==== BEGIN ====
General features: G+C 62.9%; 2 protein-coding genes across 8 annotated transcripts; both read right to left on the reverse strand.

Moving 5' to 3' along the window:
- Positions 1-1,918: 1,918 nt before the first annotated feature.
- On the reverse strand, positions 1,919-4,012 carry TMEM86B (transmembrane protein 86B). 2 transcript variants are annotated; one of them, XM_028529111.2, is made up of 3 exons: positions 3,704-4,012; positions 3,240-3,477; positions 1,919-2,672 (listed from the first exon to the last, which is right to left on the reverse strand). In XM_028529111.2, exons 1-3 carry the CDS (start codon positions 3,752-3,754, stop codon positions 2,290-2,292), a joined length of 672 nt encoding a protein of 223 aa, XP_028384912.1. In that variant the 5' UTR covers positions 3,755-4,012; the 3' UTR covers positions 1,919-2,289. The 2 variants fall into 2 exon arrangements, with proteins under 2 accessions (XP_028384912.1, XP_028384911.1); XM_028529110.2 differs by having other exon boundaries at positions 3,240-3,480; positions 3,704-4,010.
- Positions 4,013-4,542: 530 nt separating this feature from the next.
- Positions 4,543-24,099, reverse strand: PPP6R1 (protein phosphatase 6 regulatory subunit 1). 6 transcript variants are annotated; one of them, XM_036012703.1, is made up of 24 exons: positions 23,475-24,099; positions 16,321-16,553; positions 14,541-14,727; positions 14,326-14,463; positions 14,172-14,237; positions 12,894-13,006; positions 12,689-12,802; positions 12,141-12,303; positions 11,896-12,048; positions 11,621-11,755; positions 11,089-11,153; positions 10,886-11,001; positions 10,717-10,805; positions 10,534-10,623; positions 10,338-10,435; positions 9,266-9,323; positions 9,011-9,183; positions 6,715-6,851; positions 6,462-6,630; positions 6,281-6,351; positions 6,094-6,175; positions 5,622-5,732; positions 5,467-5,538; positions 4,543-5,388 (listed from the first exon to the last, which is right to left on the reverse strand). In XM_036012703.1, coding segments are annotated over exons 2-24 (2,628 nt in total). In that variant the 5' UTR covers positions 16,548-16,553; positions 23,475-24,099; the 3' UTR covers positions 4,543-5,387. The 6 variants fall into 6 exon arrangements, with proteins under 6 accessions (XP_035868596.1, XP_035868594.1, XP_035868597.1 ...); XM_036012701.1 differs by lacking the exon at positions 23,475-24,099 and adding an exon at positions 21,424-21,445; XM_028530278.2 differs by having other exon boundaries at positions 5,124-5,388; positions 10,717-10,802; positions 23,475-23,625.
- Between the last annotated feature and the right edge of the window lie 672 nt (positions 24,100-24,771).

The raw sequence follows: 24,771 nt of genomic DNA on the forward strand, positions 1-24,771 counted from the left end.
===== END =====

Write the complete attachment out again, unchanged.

General features: G+C 62.9%; 2 protein-coding genes across 8 annotated transcripts; both read right to left on the reverse strand.

Moving 5' to 3' along the window:
- Positions 1-1,918: 1,918 nt before the first annotated feature.
- On the reverse strand, positions 1,919-4,012 carry TMEM86B (transmembrane protein 86B). 2 transcript variants are annotated; one of them, XM_028529111.2, is made up of 3 exons: positions 3,704-4,012; positions 3,240-3,477; positions 1,919-2,672 (listed from the first exon to the last, which is right to left on the reverse strand). In XM_028529111.2, exons 1-3 carry the CDS (start codon positions 3,752-3,754, stop codon positions 2,290-2,292), a joined length of 672 nt encoding a protein of 223 aa, XP_028384912.1. In that variant the 5' UTR covers positions 3,755-4,012; the 3' UTR covers positions 1,919-2,289. The 2 variants fall into 2 exon arrangements, with proteins under 2 accessions (XP_028384912.1, XP_028384911.1); XM_028529110.2 differs by having other exon boundaries at positions 3,240-3,480; positions 3,704-4,010.
- Positions 4,013-4,542: 530 nt separating this feature from the next.
- Positions 4,543-24,099, reverse strand: PPP6R1 (protein phosphatase 6 regulatory subunit 1). 6 transcript variants are annotated; one of them, XM_036012703.1, is made up of 24 exons: positions 23,475-24,099; positions 16,321-16,553; positions 14,541-14,727; positions 14,326-14,463; positions 14,172-14,237; positions 12,894-13,006; positions 12,689-12,802; positions 12,141-12,303; positions 11,896-12,048; positions 11,621-11,755; positions 11,089-11,153; positions 10,886-11,001; positions 10,717-10,805; positions 10,534-10,623; positions 10,338-10,435; positions 9,266-9,323; positions 9,011-9,183; positions 6,715-6,851; positions 6,462-6,630; positions 6,281-6,351; positions 6,094-6,175; positions 5,622-5,732; positions 5,467-5,538; positions 4,543-5,388 (listed from the first exon to the last, which is right to left on the reverse strand). In XM_036012703.1, coding segments are annotated over exons 2-24 (2,628 nt in total). In that variant the 5' UTR covers positions 16,548-16,553; positions 23,475-24,099; the 3' UTR covers positions 4,543-5,387. The 6 variants fall into 6 exon arrangements, with proteins under 6 accessions (XP_035868596.1, XP_035868594.1, XP_035868597.1 ...); XM_036012701.1 differs by lacking the exon at positions 23,475-24,099 and adding an exon at positions 21,424-21,445; XM_028530278.2 differs by having other exon boundaries at positions 5,124-5,388; positions 10,717-10,802; positions 23,475-23,625.
- Between the last annotated feature and the right edge of the window lie 672 nt (positions 24,100-24,771).

The raw sequence follows: 24,771 nt of genomic DNA on the forward strand, positions 1-24,771 counted from the left end.